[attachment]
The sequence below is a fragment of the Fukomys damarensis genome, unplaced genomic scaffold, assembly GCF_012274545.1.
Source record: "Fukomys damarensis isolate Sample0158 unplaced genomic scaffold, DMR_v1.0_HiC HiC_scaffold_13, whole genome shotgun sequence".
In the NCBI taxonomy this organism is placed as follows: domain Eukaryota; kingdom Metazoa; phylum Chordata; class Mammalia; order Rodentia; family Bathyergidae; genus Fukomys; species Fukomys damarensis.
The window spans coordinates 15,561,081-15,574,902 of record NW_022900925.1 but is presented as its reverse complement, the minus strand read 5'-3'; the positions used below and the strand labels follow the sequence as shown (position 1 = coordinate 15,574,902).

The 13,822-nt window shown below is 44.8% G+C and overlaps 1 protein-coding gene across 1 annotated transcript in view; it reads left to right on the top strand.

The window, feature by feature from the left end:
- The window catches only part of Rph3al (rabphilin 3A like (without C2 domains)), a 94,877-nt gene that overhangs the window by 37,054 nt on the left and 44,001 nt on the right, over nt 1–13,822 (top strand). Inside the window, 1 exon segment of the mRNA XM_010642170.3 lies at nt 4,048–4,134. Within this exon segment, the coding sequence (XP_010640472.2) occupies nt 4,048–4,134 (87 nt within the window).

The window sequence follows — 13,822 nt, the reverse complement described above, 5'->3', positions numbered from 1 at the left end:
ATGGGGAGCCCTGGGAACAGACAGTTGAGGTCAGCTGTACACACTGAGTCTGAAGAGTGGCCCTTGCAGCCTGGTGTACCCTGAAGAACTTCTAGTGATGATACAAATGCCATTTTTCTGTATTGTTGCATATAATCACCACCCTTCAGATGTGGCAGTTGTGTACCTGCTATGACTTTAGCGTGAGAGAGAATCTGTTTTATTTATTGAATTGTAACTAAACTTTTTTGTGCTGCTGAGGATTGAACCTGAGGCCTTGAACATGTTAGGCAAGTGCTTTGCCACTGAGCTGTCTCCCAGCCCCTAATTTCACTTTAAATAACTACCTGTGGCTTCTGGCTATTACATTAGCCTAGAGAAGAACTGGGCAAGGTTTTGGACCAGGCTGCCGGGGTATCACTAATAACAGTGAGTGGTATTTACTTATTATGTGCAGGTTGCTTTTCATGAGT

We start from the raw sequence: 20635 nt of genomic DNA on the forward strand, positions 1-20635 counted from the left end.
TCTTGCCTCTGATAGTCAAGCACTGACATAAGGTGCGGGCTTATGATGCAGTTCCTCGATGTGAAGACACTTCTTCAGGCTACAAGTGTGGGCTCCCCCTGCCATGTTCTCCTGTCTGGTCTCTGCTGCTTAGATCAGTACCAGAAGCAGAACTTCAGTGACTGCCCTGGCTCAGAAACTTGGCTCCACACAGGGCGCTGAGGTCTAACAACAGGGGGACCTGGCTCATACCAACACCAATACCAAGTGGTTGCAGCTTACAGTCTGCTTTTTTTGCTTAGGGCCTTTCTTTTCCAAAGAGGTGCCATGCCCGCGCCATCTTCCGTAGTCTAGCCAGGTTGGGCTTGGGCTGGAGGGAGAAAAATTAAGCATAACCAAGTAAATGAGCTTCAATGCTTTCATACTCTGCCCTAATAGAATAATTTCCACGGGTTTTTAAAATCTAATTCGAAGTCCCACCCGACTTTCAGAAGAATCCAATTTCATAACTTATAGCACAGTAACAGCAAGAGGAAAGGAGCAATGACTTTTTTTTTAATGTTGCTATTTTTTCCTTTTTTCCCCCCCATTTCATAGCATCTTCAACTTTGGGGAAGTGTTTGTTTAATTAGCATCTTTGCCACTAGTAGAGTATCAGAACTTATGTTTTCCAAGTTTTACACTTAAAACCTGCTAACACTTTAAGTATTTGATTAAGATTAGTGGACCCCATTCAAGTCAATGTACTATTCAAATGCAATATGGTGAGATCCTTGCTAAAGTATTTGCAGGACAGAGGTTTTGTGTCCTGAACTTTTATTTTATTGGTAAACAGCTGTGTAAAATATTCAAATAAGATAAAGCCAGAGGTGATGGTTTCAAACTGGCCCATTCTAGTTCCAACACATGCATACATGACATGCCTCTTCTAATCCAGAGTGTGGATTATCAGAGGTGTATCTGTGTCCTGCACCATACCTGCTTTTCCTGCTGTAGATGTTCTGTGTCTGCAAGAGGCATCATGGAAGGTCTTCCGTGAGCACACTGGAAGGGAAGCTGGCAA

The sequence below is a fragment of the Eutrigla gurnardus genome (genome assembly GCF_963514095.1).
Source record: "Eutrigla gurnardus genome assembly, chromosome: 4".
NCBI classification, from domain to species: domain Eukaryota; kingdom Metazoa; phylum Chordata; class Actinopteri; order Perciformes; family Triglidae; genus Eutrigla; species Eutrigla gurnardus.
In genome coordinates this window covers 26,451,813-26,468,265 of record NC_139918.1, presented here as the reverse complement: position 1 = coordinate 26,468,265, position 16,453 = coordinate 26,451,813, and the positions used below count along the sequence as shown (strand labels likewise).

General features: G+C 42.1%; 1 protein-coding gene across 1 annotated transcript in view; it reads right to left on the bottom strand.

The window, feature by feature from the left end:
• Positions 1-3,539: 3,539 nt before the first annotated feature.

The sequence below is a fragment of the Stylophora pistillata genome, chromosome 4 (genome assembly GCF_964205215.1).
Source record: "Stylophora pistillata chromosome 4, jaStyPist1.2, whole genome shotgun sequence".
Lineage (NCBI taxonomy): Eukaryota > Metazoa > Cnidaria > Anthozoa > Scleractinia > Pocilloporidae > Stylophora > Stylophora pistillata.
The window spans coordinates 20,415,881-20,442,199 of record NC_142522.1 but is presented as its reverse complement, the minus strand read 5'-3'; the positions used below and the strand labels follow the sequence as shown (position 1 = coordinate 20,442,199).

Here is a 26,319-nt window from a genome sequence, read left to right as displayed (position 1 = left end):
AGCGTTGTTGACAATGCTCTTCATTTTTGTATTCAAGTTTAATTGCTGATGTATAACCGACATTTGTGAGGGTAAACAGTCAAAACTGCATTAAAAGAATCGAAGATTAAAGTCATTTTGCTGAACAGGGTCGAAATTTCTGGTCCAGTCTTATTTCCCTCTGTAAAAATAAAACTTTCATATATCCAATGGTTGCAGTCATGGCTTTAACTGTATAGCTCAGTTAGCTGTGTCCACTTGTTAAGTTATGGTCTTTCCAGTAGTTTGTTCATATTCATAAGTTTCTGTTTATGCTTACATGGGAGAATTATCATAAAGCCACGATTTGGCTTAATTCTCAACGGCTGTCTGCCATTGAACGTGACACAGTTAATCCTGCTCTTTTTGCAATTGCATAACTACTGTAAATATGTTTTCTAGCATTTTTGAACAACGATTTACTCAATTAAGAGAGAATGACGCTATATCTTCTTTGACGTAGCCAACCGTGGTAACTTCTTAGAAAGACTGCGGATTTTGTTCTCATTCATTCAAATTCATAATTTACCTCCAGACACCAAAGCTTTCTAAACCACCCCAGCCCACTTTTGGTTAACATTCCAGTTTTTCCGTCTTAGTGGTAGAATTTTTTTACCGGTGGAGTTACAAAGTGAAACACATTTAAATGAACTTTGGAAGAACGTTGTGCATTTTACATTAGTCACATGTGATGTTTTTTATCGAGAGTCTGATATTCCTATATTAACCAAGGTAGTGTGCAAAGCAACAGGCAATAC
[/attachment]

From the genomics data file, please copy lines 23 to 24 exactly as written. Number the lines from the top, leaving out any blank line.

Here is a 26,319-nt window from a genome sequence, read left to right as displayed (position 1 = left end):
AGCGTTGTTGACAATGCTCTTCATTTTTGTATTCAAGTTTAATTGCTGATGTATAACCGACATTTGTGAGGGTAAACAGTCAAAACTGCATTAAAAGAATCGAAGATTAAAGTCATTTTGCTGAACAGGGTCGAAATTTCTGGTCCAGTCTTATTTCCCTCTGTAAAAATAAAACTTTCATATATCCAATGGTTGCAGTCATGGCTTTAACTGTATAGCTCAGTTAGCTGTGTCCACTTGTTAAGTTATGGTCTTTCCAGTAGTTTGTTCATATTCATAAGTTTCTGTTTATGCTTACATGGGAGAATTATCATAAAGCCACGATTTGGCTTAATTCTCAACGGCTGTCTGCCATTGAACGTGACACAGTTAATCCTGCTCTTTTTGCAATTGCATAACTACTGTAAATATGTTTTCTAGCATTTTTGAACAACGATTTACTCAATTAAGAGAGAATGACGCTATATCTTCTTTGACGTAGCCAACCGTGGTAACTTCTTAGAAAGACTGCGGATTTTGTTCTCATTCATTCAAATTCATAATTTACCTCCAGACACCAAAGCTTTCTAAACCACCCCAGCCCACTTTTGGTTAACATTCCAGTTTTTCCGTCTTAGTGGTAGAATTTTTTTACCGGTGGAGTTACAAAGTGAAACACATTTAAATGAACTTTGGAAGAACGTTGTGCATTTTACATTAGTCACATGTGATGTTTTTTATCGAGAGTCTGATATTCCTATATTAACCAAGGTAGTGTGCAAAGCAACAGGCAATAC